“Well, the house was built in 1868, shortly after the end of the Civil War. Built by the Bellomi family who were owners of a grain mill in nearby Jamestown, NY. Jamestown was at that time a large milling community in Western NY. The Bellomi family wanted a quiet area to live, somewhere outside the hustle and bustle of Jamestown. So they built this lovely estate in quiet Kiantone, NY, a home they eventually called ‘Bella Vista’ or ‘beautiful view’ as a celebration of their business success.”
The realtor was quite the talker. Jim Haggerty fit the classic mold of a real estate agent. Anxious to show off the good features of any house he was marketing.
The out of town buyer walked causally down the gravel driveway as he scanned the property. Thomas Edwards was a skilled business man and deal maker. The house was in need of work, a lot of work. But the list price for the house was appealing and Edwards was convinced that he could get a further price concession when closing the deal. But could he turn the house into a profitable bed and breakfast business?
“So why is the house vacant?” An obvious question.
Haggerty cleared his throat before answering. “Well, we just have not been able to find the right buyer so far. Jeromy Bellomi, the 4th generational owner of the estate, runs a business in California and can no longer live here. He is anxious to sell and I have been asked to move the process along.”
Edwards nodded. A non-answer from Haggerty. Was something else a factor in the house being vacant? He wondered.
“Well, Mr. Haggerty, I would really like to see the interior. But that is not possible today. I have other business to attend to in Jamestown but I will be staying in the area for a few days. Could I have an inside tour tomorrow evening?”
“Yes, is that a problem?”
“Um, well, no. But we may have to do it by flashlight. The house currently has no electric power.”
Edwards eyes rolled. Issue #1. What state are the utilities in??
“OK. I understand. I will try to meet up with you by 4:00 PM tomorrow so that hopefully most of the tour can be done in daylight.”
“Sounds like a plan. I will see you then Mr. Edwards.”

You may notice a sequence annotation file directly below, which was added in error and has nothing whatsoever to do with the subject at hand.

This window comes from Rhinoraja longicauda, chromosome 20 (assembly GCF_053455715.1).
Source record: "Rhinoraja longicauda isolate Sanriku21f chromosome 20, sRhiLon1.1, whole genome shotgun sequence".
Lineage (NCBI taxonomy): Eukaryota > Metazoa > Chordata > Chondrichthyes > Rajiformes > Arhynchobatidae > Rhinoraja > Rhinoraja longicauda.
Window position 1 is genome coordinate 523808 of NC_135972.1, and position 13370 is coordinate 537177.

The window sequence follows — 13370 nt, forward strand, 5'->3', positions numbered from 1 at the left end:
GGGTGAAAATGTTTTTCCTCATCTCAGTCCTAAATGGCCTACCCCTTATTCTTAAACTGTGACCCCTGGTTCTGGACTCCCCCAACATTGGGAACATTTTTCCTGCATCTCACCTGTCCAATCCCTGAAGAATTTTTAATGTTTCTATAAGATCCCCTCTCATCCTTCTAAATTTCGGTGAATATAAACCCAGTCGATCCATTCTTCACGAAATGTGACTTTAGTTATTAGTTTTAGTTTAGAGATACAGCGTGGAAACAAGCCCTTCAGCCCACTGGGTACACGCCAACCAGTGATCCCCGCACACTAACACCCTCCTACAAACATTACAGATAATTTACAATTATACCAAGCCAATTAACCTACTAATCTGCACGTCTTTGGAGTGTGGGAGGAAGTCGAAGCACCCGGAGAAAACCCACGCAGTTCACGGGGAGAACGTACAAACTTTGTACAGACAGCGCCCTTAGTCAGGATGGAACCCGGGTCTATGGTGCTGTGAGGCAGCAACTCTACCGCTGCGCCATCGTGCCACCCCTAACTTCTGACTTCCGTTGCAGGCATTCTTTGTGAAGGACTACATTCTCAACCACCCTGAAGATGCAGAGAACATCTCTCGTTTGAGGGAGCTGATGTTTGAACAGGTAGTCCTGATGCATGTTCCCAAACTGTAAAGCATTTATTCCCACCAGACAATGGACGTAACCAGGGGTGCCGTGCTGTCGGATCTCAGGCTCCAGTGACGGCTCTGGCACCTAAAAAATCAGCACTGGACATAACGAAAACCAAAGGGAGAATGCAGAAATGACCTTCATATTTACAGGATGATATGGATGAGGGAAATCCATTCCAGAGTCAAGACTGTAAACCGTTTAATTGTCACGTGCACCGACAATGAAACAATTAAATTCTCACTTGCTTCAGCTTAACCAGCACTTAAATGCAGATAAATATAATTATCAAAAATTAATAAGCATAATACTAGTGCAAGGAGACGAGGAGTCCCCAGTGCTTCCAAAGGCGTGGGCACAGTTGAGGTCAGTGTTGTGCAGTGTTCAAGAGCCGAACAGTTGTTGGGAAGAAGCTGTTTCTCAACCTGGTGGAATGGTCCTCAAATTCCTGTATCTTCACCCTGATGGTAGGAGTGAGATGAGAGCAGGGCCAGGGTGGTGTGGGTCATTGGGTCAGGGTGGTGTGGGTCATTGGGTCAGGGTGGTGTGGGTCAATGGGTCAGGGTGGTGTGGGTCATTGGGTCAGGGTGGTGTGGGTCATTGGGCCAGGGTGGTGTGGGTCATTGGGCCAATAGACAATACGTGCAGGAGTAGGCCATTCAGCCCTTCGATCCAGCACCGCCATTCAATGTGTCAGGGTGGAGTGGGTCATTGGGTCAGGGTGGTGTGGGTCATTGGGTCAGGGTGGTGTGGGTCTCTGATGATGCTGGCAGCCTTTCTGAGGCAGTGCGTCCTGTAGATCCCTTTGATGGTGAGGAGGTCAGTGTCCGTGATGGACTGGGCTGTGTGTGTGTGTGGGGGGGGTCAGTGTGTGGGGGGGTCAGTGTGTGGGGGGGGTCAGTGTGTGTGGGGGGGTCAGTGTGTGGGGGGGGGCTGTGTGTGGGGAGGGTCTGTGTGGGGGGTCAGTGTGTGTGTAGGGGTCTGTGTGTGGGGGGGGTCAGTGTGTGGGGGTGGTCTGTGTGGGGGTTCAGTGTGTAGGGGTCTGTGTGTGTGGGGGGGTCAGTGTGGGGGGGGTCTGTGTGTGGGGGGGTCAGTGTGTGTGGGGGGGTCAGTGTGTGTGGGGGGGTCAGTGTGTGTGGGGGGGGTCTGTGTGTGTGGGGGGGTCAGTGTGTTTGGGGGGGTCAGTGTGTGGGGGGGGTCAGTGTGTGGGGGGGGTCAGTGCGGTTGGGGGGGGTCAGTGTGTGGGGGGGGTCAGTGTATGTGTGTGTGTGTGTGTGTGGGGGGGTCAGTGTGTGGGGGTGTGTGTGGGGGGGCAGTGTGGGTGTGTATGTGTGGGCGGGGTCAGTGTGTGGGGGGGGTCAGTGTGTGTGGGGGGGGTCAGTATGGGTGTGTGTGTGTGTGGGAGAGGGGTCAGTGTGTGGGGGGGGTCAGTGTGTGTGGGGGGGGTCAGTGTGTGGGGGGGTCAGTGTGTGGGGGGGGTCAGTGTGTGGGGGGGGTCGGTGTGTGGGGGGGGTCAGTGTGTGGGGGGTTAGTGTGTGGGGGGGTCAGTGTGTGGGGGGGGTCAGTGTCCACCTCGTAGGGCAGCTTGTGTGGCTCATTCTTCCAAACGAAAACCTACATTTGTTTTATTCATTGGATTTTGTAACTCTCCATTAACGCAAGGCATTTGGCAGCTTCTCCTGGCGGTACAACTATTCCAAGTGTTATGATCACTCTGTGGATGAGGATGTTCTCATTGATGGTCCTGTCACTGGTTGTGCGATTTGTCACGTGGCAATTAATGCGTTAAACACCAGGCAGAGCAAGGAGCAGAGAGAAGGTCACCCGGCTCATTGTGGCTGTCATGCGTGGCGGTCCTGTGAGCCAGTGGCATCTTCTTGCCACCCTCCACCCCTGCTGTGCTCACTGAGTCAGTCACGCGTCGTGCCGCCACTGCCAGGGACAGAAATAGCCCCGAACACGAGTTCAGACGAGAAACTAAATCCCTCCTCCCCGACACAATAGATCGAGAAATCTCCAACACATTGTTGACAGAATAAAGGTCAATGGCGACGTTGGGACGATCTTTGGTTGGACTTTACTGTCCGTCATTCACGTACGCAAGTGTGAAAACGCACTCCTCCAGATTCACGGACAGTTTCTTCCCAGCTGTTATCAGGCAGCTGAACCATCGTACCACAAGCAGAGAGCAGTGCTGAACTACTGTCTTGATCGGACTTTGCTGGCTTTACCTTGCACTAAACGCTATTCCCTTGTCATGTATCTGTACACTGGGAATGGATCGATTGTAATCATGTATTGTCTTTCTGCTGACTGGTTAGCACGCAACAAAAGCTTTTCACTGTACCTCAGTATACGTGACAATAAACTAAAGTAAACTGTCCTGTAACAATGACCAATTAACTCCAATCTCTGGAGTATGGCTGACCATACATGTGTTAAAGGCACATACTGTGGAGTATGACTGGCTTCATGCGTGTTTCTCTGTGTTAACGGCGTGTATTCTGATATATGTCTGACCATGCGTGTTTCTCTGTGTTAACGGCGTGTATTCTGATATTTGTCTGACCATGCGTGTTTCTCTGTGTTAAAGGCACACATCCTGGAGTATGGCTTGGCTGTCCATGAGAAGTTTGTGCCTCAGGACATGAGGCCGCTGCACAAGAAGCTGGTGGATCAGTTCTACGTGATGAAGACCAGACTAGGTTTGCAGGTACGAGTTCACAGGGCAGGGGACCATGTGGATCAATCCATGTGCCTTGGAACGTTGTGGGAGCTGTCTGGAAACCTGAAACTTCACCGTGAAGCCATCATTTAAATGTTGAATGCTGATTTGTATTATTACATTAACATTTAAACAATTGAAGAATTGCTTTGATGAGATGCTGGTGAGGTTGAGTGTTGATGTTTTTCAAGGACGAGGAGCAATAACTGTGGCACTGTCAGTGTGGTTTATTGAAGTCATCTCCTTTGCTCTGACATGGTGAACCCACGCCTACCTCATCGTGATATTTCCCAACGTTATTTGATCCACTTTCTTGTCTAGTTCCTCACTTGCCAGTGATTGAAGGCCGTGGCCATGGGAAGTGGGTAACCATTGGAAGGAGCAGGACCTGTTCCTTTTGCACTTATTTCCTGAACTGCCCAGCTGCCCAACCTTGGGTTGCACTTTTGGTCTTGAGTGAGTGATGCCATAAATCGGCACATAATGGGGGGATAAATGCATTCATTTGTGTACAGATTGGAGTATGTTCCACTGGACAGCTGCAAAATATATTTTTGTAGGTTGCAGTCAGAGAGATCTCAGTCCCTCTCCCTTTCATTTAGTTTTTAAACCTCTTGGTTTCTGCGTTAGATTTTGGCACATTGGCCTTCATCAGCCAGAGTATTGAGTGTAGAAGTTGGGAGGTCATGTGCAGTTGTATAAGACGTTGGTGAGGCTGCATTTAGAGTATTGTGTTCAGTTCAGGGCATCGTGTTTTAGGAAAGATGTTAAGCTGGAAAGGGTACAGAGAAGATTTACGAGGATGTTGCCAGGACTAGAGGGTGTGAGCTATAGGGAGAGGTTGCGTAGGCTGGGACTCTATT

The two men shook hands and parted ways as the last rays of daylight started to fade. Edwards looked at his road map inside his 2015 Buick before starting his rental car. Kiantone, NY was a sleepy little hamlet of less than 500 people just outside Jamestown. The entire “downtown area” consisted of a convenience store, a mom and pop diner, a family garage business and a small gas station. Could this area attract enough interest to support a B&B? Some doubts still were present in his mind. But the selling price still intrigued him enough to continue his investigation of this opportunity.
The Buick drove quietly down what was main street in Kiantone and in a short period of time, Edwards was turning into the small parking lot of the “Big M” convenience store. He thought he would take a moment to talk to a few of the residents to get their take on the vacant Bella Vista property. Call in “local research” if you will…..
The old man behind the counter of the convenience store looked at the middle aged business man with suspicion. “You’re not local are you?” asked the man as he reached into the cash register for change.
Edwards paused for a second before replying. “No, I am in town from Atlanta. On business.”
The old man laughed. “On business in Kiantone? What are you interested in? Possibly buying the whole town? It will cost you less than the cigarettes and beer you are buying…”
“Stop that Herman.” An old lady came around from the back of the store counter and started to chastise the old man. “No need to make fun of our town.”
Maude Appleton was Herman Appleton’s wife and partner in the “Big M Convenience Store”. She was obviously defensive of her hometown.
“Not making fun of glorious Kiantone Maude. Just stating the obvious.”
Maude grunted as she turned to Edwards. “Ignore him. He can be a real asshole at times. So why are you in town Mr., Mr.….”
“Edwards. Thomas Edwards. Well, I am in the area looking at potential business deals. And one of the potential deals I am looking at is possibly purchasing the Bella Vista estate.”
Herman Appleton grinned as he replied to the middle aged businessman. “Well, Mr. Edwards, you must have balls if you are considering doing that.”
“Herman !! Watch your language. This man is a guest.”
“Sorry. No offense Mr. Edwards. Just trying to be transparent.”
“No offense taken, Mr. Appleton. But why do you say that?”
Herman Appleton rubbed the light grey beard on his chin before replying. “Because that estate is haunted Mr. Edwards. None of us locals will go near it. It has had a bad feeling to it ever since the Bellomi murder more than 20 years ago. Even Jeromy Bellomi, the current owner, won’t stay there. It was his father you know who was killed in the parlor in a most mysterious way back in 1993.”
“Oh please Herman. Stop with that haunted house crap. No one believes it.” Maude Appleton was clearly irritated at her husband.
Edwards took all of the conversation in as dollar signs flashed before his eyes. Marketing Bella Vista as a “haunted B&B” might work. He could attract clientele with dares of spending a night in a truly haunted estate. Estates across the United States had successfully pulled off the same scheme and made good money at it. Whether the house was truly haunted or not didn’t matter. All that mattered was convincing people that it was haunted and that staying there could be a thrill. Cha ching. Cha ching. Edwards could see the money coming in.
Edwards smiled as he picked up his cigarettes and beer from the counter before starting to walk out of the store. Herman Appleton just shook his head as he shouted to Edwards. “Just stay away from that place Mr. Edwards. It’s not worth it….”